What are your plans for the next few years? Where would you like to see yourself professionally?

My plans are to keep collaborating regularly with other creatives, and build up a strong, extensive body of work.

I would also love to progress further within Charlotte Tilbury, as I have already achieved great things since being there and gained so much important experience as a make-up artist which I am very grateful for.

Professionally I would love to have my work featured in the magazines that inspired me throughout college and university. I have a ridiculous collection of fashion magazines ranging from British VOGUE, Wonderland, i-D etc. that it would be such a full circle moment to have my work on the cover.

What did you enjoy the most about the course?

I personally loved the course, and proudly say that accepting my offer for LCF was one of the best decisions I have ever made. LCF allowed me to feel inspired, empowered and well-educated and as mentioned earlier, I am from a very small, working-class town in the North West and the education (specifically in the Cultural and Historical Studies classes) that I gained has been completely invaluable for me.

Living and studying in London is honestly one of the best things you can possibly do, not only as a creative, but also as a person.

Can you tell us a bit about your favourite project completed on the course?

I would have to say one of my favourite projects completed on the course was the final project in first year all about collaboration.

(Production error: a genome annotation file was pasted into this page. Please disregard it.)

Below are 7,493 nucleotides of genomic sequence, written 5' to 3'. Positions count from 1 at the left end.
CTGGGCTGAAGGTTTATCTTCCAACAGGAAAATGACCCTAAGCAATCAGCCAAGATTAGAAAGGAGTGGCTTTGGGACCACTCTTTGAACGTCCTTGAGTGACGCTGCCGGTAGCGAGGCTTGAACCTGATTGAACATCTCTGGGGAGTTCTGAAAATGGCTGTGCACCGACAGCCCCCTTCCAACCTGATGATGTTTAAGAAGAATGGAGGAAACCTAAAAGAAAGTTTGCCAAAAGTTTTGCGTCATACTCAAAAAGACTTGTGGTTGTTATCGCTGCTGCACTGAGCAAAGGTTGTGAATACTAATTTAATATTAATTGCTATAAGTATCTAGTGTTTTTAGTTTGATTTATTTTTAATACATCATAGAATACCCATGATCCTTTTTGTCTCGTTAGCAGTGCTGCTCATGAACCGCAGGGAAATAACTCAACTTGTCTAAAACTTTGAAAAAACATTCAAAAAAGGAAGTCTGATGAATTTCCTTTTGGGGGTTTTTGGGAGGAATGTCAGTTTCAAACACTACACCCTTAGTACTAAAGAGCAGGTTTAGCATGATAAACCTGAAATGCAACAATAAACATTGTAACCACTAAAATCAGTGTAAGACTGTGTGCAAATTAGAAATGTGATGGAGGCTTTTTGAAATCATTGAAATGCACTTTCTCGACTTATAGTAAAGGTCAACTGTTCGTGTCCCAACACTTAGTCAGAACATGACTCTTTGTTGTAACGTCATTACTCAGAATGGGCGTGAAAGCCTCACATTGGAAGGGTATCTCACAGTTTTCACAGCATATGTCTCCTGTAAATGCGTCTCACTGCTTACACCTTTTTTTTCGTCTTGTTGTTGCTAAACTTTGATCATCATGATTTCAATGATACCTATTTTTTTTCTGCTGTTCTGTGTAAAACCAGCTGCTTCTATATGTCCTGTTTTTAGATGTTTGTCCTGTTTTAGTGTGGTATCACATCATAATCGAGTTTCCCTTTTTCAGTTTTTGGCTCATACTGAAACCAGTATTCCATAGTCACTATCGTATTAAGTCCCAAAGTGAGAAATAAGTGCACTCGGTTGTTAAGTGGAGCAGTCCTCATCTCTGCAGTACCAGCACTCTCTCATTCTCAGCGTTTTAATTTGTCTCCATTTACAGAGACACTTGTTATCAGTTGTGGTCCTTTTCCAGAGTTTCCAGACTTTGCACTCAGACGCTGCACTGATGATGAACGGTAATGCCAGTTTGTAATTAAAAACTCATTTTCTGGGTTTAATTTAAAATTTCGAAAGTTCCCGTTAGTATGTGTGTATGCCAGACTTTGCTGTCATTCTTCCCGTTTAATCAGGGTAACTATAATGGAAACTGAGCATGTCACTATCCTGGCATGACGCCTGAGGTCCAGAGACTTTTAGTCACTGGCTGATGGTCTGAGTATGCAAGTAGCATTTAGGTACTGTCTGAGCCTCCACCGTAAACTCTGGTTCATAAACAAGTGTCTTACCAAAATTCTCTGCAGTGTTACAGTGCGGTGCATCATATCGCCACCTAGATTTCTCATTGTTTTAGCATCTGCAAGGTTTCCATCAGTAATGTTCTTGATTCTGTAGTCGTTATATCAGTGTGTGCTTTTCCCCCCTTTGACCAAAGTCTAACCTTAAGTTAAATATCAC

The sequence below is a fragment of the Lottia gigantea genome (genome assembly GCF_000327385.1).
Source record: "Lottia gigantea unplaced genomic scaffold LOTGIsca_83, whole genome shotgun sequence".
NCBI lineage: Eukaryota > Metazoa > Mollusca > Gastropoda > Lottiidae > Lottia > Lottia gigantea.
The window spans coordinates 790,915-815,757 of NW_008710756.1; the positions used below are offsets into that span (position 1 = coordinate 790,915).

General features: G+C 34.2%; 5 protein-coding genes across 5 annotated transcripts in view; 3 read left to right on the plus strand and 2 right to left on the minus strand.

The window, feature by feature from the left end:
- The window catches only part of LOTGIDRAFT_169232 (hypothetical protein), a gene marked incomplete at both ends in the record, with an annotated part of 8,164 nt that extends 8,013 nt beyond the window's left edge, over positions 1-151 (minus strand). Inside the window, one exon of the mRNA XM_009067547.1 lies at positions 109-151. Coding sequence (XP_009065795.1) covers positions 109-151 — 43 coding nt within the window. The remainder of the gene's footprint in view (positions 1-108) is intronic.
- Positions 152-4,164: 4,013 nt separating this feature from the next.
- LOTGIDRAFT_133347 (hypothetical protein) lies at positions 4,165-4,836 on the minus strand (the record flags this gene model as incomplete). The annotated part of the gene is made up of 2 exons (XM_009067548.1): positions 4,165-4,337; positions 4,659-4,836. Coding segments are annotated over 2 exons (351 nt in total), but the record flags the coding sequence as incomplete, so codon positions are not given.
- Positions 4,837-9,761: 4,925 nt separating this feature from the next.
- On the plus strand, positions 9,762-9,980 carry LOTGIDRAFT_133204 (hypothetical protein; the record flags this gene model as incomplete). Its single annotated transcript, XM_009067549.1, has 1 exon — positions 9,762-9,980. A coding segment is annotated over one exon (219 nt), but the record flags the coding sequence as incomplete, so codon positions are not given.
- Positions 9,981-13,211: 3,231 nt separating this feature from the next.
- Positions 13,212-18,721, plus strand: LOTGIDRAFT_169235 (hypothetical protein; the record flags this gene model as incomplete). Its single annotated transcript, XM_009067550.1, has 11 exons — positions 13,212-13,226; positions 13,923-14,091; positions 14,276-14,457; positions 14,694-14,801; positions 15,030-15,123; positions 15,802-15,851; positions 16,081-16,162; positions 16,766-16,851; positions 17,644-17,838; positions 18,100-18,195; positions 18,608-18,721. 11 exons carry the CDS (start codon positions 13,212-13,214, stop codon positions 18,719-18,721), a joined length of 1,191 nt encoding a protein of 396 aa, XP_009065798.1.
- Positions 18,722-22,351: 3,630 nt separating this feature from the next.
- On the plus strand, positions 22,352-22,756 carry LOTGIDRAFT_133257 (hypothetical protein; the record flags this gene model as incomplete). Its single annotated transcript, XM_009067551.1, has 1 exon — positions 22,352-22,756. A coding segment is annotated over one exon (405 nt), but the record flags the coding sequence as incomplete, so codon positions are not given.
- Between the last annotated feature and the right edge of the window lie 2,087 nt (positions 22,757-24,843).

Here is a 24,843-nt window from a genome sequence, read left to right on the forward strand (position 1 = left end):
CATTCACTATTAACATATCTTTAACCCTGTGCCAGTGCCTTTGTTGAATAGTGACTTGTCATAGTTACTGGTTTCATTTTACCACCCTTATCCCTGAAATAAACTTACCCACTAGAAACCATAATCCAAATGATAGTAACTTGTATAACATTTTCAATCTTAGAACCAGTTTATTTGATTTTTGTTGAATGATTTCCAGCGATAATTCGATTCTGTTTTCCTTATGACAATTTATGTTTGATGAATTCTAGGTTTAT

I got randomly put into a group with a fashion photographer and two fashion stylists and I feel it was in that moment that I had learned the true power of collaboration. It was an instrumental networking opportunity because after three years of that happening, I still have an incredible working relationship with the fashion photographer from that group, and we still use each other for personal and professional projects to this day.

Best advice you received from a lecturer, tutor or technician during your time at LCF?

The best advice I was given was to never stop creating. At the time I was doing several collaborations weekly with fashion photographers and stylists, and now I can look back on this huge portfolio that is so varied and inclusive. It also really helps you to find out what your personal style is and it’s great to look back on and see how far you have evolved in your works.

The tutors at UAL are truly some of the best in the world. Don’t be afraid to ask for help as they always give such honest and constructive feedback. They have such a huge breadth of knowledge that they’re willing to share. And finally, always keep your kit clean – so important!

What advice would you give to potential students who would like to enrol on this course?

It’s such a cliché, but just be yourself and make the most of your time there as it truly does go by so quickly. I was constantly working, learning and pushing myself as it’s so important to keep testing out new ideas. Something you might think isn’t that successful could just land you a job that kickstarts your career!

Try to get a part-time job working on a make-up counter as it’s a great way to use their discounts and freebies to build on your make-up kit, save yourself some money and keep practicing your craft.

Finally, remember to always be kind, professional and treat everyone with respect.